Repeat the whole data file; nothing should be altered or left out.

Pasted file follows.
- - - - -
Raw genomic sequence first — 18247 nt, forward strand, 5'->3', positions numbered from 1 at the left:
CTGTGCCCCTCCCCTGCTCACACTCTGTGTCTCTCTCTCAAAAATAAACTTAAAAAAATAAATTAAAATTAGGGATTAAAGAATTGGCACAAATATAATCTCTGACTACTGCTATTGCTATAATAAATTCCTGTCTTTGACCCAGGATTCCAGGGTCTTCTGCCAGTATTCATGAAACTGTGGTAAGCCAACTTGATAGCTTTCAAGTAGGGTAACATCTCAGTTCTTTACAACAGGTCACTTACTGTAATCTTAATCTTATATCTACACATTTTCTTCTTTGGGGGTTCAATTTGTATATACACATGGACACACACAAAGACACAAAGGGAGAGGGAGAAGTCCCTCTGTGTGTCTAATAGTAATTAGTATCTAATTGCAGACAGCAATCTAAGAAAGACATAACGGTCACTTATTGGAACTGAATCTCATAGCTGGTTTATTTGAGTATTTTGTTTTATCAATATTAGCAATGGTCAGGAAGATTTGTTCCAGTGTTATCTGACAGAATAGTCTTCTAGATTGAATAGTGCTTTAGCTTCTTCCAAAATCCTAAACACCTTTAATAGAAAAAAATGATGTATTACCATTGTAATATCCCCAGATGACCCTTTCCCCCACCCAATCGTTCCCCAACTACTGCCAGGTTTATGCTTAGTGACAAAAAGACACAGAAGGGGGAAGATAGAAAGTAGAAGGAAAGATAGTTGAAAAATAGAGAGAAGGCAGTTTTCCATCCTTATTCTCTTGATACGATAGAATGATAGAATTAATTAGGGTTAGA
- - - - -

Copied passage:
Raw genomic sequence first — 18247 nt, forward strand, 5'->3', positions numbered from 1 at the left:
CTGTGCCCCTCCCCTGCTCACACTCTGTGTCTCTCTCTCAAAAATAAACTTAAAAAAATAAATTAAAATTAGGGATTAAAGAATTGGCACAAATATAATCTCTGACTACTGCTATTGCTATAATAAATTCCTGTCTTTGACCCAGGATTCCAGGGTCTTCTGCCAGTATTCATGAAACTGTGGTAAGCCAACTTGATAGCTTTCAAGTAGGGTAACATCTCAGTTCTTTACAACAGGTCACTTACTGTAATCTTAATCTTATATCTACACATTTTCTTCTTTGGGGGTTCAATTTGTATATACACATGGACACACACAAAGACACAAAGGGAGAGGGAGAAGTCCCTCTGTGTGTCTAATAGTAATTAGTATCTAATTGCAGACAGCAATCTAAGAAAGACATAACGGTCACTTATTGGAACTGAATCTCATAGCTGGTTTATTTGAGTATTTTGTTTTATCAATATTAGCAATGGTCAGGAAGATTTGTTCCAGTGTTATCTGACAGAATAGTCTTCTAGATTGAATAGTGCTTTAGCTTCTTCCAAAATCCTAAACACCTTTAATAGAAAAAAATGATGTATTACCATTGTAATATCCCCAGATGACCCTTTCCCCCACCCAATCGTTCCCCAACTACTGCCAGGTTTATGCTTAGTGACAAAAAGACACAGAAGGGGGAAGATAGAAAGTAGAAGGAAAGATAGTTGAAAAATAGAGAGAAGGCAGTTTTCCATCCTTATTCTCTTGATACGATAGAATGATAGAATTAATTAGGGTTAGA